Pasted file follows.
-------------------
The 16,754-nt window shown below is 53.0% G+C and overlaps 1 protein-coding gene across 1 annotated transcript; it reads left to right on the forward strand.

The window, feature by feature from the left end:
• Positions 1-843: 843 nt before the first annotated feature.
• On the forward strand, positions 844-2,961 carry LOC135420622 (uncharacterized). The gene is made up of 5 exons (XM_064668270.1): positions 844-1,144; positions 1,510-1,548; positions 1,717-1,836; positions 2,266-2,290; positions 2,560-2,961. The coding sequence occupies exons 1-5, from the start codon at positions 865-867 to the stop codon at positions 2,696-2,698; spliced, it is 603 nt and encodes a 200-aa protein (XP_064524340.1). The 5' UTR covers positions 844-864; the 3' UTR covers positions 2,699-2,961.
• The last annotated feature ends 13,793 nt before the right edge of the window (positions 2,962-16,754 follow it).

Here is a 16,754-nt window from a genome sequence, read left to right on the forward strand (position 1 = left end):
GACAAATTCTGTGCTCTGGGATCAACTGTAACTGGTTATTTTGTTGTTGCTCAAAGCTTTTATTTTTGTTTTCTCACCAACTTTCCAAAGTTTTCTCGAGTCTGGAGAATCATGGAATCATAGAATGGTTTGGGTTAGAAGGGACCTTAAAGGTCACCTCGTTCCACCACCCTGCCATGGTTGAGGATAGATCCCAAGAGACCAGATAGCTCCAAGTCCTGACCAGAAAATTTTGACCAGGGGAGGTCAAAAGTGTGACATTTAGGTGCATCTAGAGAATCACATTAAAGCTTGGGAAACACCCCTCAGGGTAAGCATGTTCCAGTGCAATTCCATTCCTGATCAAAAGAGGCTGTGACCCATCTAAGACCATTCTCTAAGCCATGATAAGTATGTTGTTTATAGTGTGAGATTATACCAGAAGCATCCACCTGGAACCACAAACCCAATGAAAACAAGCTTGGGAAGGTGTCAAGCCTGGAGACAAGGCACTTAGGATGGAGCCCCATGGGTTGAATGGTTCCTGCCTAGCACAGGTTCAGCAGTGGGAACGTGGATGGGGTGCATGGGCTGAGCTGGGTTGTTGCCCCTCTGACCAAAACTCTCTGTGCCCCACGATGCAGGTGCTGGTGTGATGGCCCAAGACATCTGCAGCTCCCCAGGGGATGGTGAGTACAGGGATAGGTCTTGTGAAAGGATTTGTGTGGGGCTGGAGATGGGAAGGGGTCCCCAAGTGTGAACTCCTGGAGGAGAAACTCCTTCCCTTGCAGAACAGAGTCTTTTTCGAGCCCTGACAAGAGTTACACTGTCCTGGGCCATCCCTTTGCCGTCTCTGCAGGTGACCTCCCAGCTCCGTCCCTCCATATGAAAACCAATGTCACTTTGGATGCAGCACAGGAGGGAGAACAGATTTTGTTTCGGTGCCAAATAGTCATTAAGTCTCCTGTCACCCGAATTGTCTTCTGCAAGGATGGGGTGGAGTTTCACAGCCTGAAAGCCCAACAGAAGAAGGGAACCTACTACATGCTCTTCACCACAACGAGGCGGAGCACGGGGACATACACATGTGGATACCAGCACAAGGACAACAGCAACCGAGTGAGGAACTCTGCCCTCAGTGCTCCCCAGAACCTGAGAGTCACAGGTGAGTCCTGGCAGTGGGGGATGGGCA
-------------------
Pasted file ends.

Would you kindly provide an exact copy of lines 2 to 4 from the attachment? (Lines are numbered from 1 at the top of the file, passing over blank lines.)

The window, feature by feature from the left end:
• Positions 1-843: 843 nt before the first annotated feature.
• On the forward strand, positions 844-2,961 carry LOC135420622 (uncharacterized). The gene is made up of 5 exons (XM_064668270.1): positions 844-1,144; positions 1,510-1,548; positions 1,717-1,836; positions 2,266-2,290; positions 2,560-2,961. The coding sequence occupies exons 1-5, from the start codon at positions 865-867 to the stop codon at positions 2,696-2,698; spliced, it is 603 nt and encodes a 200-aa protein (XP_064524340.1). The 5' UTR covers positions 844-864; the 3' UTR covers positions 2,699-2,961.